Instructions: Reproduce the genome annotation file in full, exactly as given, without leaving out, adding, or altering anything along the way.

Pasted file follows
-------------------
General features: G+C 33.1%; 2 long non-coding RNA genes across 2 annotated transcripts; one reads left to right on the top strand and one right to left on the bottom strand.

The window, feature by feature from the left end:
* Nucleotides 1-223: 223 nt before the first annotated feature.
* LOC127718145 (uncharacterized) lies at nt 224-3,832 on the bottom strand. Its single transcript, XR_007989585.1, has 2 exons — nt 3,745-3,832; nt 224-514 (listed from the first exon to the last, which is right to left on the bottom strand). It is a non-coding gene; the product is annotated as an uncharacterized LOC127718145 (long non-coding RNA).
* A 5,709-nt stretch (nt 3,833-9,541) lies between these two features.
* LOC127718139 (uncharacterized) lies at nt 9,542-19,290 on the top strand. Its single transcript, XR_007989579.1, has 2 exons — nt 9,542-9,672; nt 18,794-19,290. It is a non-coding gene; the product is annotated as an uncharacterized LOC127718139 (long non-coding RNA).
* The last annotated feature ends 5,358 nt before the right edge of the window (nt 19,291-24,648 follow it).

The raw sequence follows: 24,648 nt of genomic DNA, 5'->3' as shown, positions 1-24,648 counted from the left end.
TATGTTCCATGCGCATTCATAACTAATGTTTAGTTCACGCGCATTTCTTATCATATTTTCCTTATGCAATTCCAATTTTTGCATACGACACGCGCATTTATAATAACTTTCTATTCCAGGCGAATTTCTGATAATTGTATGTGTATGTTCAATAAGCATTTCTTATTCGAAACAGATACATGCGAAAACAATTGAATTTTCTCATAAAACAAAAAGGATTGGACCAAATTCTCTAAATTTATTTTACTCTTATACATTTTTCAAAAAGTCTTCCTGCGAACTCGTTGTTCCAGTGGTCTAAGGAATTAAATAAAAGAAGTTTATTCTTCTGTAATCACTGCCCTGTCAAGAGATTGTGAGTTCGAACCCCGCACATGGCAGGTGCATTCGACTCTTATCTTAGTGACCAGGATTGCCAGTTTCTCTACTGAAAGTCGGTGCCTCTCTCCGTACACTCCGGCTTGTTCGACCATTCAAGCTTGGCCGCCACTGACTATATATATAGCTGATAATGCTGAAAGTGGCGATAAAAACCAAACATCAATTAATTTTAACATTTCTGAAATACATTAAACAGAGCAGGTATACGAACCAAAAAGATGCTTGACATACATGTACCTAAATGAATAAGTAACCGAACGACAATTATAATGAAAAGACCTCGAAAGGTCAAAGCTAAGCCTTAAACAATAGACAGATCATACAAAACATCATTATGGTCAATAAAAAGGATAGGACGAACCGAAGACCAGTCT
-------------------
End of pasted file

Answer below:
General features: G+C 33.1%; 2 long non-coding RNA genes across 2 annotated transcripts; one reads left to right on the top strand and one right to left on the bottom strand.

The window, feature by feature from the left end:
* Nucleotides 1-223: 223 nt before the first annotated feature.
* LOC127718145 (uncharacterized) lies at nt 224-3,832 on the bottom strand. Its single transcript, XR_007989585.1, has 2 exons — nt 3,745-3,832; nt 224-514 (listed from the first exon to the last, which is right to left on the bottom strand). It is a non-coding gene; the product is annotated as an uncharacterized LOC127718145 (long non-coding RNA).
* A 5,709-nt stretch (nt 3,833-9,541) lies between these two features.
* LOC127718139 (uncharacterized) lies at nt 9,542-19,290 on the top strand. Its single transcript, XR_007989579.1, has 2 exons — nt 9,542-9,672; nt 18,794-19,290. It is a non-coding gene; the product is annotated as an uncharacterized LOC127718139 (long non-coding RNA).
* The last annotated feature ends 5,358 nt before the right edge of the window (nt 19,291-24,648 follow it).

The raw sequence follows: 24,648 nt of genomic DNA, 5'->3' as shown, positions 1-24,648 counted from the left end.
TATGTTCCATGCGCATTCATAACTAATGTTTAGTTCACGCGCATTTCTTATCATATTTTCCTTATGCAATTCCAATTTTTGCATACGACACGCGCATTTATAATAACTTTCTATTCCAGGCGAATTTCTGATAATTGTATGTGTATGTTCAATAAGCATTTCTTATTCGAAACAGATACATGCGAAAACAATTGAATTTTCTCATAAAACAAAAAGGATTGGACCAAATTCTCTAAATTTATTTTACTCTTATACATTTTTCAAAAAGTCTTCCTGCGAACTCGTTGTTCCAGTGGTCTAAGGAATTAAATAAAAGAAGTTTATTCTTCTGTAATCACTGCCCTGTCAAGAGATTGTGAGTTCGAACCCCGCACATGGCAGGTGCATTCGACTCTTATCTTAGTGACCAGGATTGCCAGTTTCTCTACTGAAAGTCGGTGCCTCTCTCCGTACACTCCGGCTTGTTCGACCATTCAAGCTTGGCCGCCACTGACTATATATATAGCTGATAATGCTGAAAGTGGCGATAAAAACCAAACATCAATTAATTTTAACATTTCTGAAATACATTAAACAGAGCAGGTATACGAACCAAAAAGATGCTTGACATACATGTACCTAAATGAATAAGTAACCGAACGACAATTATAATGAAAAGACCTCGAAAGGTCAAAGCTAAGCCTTAAACAATAGACAGATCATACAAAACATCATTATGGTCAATAAAAAGGATAGGACGAACCGAAGACCAGTCT